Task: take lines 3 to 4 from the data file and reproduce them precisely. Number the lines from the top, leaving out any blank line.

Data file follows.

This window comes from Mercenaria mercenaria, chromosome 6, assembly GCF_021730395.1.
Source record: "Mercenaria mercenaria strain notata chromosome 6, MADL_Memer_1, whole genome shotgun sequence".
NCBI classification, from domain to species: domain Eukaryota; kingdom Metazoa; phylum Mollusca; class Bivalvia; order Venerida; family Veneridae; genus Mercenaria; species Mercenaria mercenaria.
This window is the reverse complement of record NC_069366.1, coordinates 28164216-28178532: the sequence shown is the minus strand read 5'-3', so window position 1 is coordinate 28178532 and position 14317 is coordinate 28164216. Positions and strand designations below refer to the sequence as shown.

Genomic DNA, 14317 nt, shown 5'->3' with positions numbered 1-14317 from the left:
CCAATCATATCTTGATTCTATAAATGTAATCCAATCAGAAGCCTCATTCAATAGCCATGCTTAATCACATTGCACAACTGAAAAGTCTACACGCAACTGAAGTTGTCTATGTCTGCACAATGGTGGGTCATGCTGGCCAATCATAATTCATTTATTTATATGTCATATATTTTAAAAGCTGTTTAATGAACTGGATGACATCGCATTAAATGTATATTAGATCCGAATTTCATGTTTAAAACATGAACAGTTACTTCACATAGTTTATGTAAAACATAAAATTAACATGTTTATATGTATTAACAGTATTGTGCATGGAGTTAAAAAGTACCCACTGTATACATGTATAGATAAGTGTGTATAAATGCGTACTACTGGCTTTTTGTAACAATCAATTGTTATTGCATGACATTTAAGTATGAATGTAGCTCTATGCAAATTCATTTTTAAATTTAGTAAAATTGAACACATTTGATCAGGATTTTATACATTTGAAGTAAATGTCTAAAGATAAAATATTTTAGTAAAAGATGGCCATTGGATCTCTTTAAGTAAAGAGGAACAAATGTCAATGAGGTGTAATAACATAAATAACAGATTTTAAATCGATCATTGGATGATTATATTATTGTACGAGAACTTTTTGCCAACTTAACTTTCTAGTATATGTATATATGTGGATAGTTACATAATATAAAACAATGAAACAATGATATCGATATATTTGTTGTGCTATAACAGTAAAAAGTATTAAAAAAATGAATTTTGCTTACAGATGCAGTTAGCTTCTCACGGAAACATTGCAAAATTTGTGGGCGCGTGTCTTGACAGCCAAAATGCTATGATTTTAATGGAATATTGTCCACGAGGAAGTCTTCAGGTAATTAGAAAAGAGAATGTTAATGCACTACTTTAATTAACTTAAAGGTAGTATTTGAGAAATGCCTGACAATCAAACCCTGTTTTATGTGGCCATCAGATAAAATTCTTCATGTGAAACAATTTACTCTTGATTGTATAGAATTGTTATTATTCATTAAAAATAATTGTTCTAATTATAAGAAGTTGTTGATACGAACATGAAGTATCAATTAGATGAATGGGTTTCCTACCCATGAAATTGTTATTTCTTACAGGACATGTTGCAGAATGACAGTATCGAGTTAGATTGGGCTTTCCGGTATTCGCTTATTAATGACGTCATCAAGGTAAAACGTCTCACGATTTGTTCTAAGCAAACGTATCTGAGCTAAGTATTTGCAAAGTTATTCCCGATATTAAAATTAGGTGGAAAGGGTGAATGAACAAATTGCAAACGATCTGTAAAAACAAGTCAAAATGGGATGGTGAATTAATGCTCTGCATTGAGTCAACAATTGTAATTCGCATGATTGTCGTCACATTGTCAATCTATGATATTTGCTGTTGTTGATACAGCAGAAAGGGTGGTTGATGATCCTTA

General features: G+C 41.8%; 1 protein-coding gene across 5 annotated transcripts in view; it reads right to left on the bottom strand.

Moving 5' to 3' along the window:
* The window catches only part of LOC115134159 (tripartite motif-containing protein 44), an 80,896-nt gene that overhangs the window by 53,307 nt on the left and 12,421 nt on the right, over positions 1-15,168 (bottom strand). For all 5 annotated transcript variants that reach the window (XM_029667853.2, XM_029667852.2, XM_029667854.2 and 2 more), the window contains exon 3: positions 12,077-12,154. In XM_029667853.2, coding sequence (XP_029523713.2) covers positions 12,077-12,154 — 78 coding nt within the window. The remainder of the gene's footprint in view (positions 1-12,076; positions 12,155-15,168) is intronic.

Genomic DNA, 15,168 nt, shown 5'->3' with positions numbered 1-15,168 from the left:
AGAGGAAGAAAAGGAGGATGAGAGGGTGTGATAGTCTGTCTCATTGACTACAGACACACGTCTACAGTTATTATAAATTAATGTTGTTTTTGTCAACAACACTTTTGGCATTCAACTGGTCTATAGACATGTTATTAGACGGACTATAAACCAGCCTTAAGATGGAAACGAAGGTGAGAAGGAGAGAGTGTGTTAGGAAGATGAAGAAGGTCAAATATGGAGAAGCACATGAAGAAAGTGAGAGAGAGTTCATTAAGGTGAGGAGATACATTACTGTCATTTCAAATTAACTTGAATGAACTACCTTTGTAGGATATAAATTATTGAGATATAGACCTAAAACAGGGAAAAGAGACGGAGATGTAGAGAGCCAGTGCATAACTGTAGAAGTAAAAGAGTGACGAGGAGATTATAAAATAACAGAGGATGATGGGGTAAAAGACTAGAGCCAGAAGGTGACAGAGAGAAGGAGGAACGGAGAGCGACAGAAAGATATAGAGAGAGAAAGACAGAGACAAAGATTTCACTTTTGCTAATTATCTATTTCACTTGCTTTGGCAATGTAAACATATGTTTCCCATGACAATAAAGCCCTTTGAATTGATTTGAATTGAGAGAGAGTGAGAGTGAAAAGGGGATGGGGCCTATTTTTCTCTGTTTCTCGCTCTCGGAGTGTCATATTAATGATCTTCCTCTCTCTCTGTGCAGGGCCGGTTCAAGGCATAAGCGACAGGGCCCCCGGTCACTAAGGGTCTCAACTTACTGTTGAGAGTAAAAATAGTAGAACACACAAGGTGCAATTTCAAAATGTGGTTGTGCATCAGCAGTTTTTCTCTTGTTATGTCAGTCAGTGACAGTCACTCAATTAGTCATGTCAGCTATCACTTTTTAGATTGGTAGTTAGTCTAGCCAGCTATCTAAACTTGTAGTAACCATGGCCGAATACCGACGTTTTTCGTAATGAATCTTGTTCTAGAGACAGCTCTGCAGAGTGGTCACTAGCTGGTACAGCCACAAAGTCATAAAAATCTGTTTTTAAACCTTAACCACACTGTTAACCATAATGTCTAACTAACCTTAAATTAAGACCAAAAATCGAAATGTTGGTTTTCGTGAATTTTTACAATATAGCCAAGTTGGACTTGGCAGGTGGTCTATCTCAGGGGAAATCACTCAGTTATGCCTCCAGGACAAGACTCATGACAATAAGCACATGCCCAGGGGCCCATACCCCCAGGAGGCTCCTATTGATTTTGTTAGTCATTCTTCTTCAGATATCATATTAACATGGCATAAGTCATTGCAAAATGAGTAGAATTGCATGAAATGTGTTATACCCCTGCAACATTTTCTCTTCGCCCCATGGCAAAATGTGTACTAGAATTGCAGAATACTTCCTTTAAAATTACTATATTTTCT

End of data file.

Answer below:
NCBI classification, from domain to species: domain Eukaryota; kingdom Metazoa; phylum Mollusca; class Bivalvia; order Venerida; family Veneridae; genus Mercenaria; species Mercenaria mercenaria.
This window is the reverse complement of record NC_069366.1, coordinates 28164216-28178532: the sequence shown is the minus strand read 5'-3', so window position 1 is coordinate 28178532 and position 14317 is coordinate 28164216. Positions and strand designations below refer to the sequence as shown.